I chose Arthur books for this unit because the characters are easy to relate to for this age group. Audiotapes and video versions of the stories will also be used in this unit. Arthur is the main character in all of the Arthur stories. He is a student at an elementary school and has a younger sister D.W. who loves to pester Arthur. I believe this in and of itself is an experience many students can recognize and identify with because siblings and/or friends bother many seven year olds. During the unit the students will first watch me model how to identify a character's feeling and emotion without the author explicitly stating it. I will use sections of a book we had read previously (so the students understand out of context the sections I picked) and model for them how I infer a characters feelings and emotions. The unit will progress from identifying the feeling and emotion, to acting it out and illustrating it. The students will be on "searches" and "hunts" to find emotions.
The use of audiotapes and video versions of the stories will assist the students to visually see social cues and hear different tones in voices that may lead to the characters feelings. In a book by Lisa Zunshine, Why We Read Fiction: Theory of Mind and the Novel, Zunshine refers to an episode of Friends, "The One Where Everybody Finds Out". In the episode the main characters are playing with each other's minds, which leads to a character Joey to be confused as to what they are doing. I have seen this episode and like most viewers found it entertaining and humorous. But in reading the synopsis of the episode in Zunshine's book, I got confused even though I have seen the episode and was not confused watching it. This relates a lot to my unit and my students. Some of my students are more visual learners and would understand inferring feelings better if they were able to watch a film version of the book. I want to target all learning styles throughout this unit, which is why I have not only books but audio and film versions.
Reading comprehension is the reason we read. If students cannot understand what they are reading, then they are not reading. When teaching students comprehension strategies it is important that we, as teachers, understand what should be taught and how it should be taught. According to Zimmerman and Keene, "When you monitor for meaning, it means that you have to continually attend to your understanding as you read. You need to know what our purpose is as you read. You need to know how to solve problems and change your thinking when meaning breaks down" (Keene, 2007). 2
According to Piaget's theory, people construct their own understanding of situations differently. Assimilation and accommodation are two ways we as people adapt. Throughout a child's life, he or she will use these two processes to adapt to a complex world of learning how to understand what he or she is seeing ( Huiit, 2003). Learning how to comprehend stories and books and pictures can be a difficult task, which is why it is so important to teach students how it is done using several different techniques and skills.
This unit will begin with a pre-assessment. This will be administered to the entire class prior to any instruction on the unit. Once I have the data from the pre-assessment, I will be able to group the students according to their needs. (This will be not only based on their pre-assessment score, but also with their comprehension level, which is measured by the DRA2.)
The next day, I will gather the class for a whole group lesson to introduce the unit. I will point their attention to a chart displayed in the front of the carpet. The chart will have two columns: a positive and a negative side. A positive character feeling could be excited, or thrilled. A negative character feeling could be ashamed, disrespected. I will ask for some volunteers to help me fill in my chart of character traits, feelings and emotions that they know of based on their prior knowledge. (I will have already posted an example for each.) After every trait/feeling is spoken, I will ask students what it looks like and how it feels. This will open up their minds into thinking more deeply about each one. After the list has grown, I will explain to the class that we will be searching through Arthur books for clues on how the character is feeling. What sort of trait does the character have? I will explain to them that they will be detectives working on a great case on character investigations!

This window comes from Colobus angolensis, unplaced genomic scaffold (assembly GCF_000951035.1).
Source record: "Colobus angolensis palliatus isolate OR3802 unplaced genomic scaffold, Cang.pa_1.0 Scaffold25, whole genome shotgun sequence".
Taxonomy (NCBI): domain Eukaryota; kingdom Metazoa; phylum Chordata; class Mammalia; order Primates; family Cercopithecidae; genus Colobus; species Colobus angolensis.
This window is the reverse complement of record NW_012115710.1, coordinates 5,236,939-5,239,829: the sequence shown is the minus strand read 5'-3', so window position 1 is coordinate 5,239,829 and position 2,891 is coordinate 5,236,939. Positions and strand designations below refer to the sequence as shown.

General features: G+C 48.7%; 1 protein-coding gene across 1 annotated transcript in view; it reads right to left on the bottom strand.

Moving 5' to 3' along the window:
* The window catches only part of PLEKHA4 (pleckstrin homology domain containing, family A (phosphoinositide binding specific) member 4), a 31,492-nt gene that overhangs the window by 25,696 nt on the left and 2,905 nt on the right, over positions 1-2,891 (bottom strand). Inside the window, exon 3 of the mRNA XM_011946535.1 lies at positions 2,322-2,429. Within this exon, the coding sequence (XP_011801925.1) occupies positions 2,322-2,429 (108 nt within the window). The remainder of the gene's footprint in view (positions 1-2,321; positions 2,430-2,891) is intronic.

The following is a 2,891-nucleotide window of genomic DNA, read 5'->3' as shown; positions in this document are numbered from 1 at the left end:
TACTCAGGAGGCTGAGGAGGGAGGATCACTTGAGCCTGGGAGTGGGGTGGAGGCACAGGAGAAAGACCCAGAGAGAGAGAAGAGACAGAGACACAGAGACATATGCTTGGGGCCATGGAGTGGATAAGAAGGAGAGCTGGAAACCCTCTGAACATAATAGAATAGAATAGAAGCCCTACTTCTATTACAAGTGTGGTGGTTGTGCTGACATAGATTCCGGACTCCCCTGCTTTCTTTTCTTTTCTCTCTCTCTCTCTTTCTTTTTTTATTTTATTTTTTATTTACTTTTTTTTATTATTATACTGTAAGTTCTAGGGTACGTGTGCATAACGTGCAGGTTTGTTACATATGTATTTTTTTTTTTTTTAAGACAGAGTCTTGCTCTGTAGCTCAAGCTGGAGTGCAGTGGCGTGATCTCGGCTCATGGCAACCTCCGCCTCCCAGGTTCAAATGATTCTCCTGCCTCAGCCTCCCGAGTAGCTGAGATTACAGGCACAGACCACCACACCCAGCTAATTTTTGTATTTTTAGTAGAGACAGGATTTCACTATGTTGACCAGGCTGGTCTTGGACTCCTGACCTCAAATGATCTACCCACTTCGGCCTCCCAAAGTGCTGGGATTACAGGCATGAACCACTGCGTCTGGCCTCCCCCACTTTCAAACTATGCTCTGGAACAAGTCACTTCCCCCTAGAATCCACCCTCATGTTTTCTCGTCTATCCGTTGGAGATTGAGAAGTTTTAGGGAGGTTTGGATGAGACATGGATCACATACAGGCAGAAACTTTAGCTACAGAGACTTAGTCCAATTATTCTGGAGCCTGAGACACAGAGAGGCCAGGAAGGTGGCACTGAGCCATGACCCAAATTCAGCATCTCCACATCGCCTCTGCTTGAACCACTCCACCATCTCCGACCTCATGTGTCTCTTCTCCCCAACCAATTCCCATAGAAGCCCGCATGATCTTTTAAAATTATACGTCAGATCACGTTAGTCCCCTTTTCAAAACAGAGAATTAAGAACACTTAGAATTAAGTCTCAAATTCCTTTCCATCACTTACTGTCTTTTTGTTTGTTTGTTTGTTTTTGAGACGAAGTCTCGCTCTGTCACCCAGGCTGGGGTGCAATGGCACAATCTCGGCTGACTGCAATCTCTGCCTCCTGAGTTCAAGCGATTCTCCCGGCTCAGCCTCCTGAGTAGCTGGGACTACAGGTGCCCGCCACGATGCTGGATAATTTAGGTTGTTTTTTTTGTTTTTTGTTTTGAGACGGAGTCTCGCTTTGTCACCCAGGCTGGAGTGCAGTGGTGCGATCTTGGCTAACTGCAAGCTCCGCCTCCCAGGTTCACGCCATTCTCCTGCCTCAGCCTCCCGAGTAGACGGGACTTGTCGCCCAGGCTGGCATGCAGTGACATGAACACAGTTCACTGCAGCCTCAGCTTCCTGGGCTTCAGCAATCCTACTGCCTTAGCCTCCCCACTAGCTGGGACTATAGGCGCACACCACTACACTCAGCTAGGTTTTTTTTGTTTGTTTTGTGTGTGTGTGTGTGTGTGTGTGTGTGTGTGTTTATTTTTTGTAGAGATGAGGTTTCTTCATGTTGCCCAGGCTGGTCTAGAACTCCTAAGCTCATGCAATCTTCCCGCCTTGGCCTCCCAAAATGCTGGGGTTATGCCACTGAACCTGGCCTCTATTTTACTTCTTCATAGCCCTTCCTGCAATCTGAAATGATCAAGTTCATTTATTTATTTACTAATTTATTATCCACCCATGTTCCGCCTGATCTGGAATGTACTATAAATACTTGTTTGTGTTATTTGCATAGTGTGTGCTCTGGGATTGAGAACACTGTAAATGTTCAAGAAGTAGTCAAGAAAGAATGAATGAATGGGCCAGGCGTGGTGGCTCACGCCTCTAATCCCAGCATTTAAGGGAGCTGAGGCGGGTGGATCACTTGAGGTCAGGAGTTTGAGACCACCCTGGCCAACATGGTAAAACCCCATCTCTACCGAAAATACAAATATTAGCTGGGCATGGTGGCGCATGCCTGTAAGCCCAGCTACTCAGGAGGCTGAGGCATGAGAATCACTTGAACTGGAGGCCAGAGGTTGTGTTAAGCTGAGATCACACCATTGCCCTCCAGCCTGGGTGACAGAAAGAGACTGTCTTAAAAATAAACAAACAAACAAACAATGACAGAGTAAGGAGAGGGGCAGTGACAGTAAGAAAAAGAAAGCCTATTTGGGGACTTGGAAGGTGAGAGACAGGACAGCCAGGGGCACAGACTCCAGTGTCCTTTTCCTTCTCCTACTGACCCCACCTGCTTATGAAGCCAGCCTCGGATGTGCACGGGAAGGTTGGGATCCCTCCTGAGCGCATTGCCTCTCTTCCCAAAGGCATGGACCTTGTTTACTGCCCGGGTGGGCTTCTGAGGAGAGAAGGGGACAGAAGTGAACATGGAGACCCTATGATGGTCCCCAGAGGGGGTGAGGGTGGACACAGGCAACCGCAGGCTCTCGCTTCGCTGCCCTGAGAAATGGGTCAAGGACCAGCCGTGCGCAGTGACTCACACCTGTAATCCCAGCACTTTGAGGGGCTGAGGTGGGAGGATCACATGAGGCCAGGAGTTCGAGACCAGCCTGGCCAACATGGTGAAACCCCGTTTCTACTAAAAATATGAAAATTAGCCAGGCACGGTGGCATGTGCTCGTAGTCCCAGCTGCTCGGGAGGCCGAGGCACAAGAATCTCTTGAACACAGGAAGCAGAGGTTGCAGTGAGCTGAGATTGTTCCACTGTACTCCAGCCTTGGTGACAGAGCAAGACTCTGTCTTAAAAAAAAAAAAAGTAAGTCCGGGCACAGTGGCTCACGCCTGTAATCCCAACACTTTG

Now that the students all have some background on character traits and feelings of characters, we will start looking at scenarios of characters' actions. I want to start with scenarios within a story before approaching an entire book to really scaffold their thinking and my teaching. I will pre-plan Arthur scenarios that happened in different Arthur books and write them on one side of chart paper. In the middle of the chart paper I will write Characters' feelings. I am not yet going to chart their "thinking behind it" or the "clues" found yet because this will be a model lesson. I want to model for them how I inferred the feeling by thinking aloud. I don't want to write too many things on the chart paper, in fear of distraction and confusion. An example of an Arthur scenario would be, Arthur won a writing contest. The prize for first place was a trip to Washington D.C. where Arthur would read his story to the president. Arthur and his family get on the plane tomorrow morning. (Brown, 1992) I would stop after I read the scenario, and show the class that I am thinking in my head by looking up. I would then look down at the class and say, "Hmmm, Arthur is probably feeling nervous and worried. I think this because meeting the President is a huge deal and reading a story that he wrote for him would be …..hmmmm scary. Plus if you notice his face, he doesn't have a happy face, right? He looks worried to me. He might not be able to sleep tonight. Yes, I think he is feeling nervous and scared. Did you notice what I just did there?" This last question is to check for understanding. I will know if twenty hands fly up that my thinking aloud was successful and move on, but on the other hand if I see twenty blank stares then I know I should ask some more questions. Depending on their understanding, I will go through at least five or six different scenarios. When I release my students into their independent reading books, I will give them an inferring slip and if they notice a character is feeling a certain way, I would ask that they write down the page number and a feeling word. Before they leave I will tell them that I will ask for volunteers to share their thoughts! While the class goes back to their seats to practice the focus, I will take two reading groups to focus in more closely at the skills/strategies groups need to work on. The reading groups will be a group of four to five students reading at or around the same DRA level.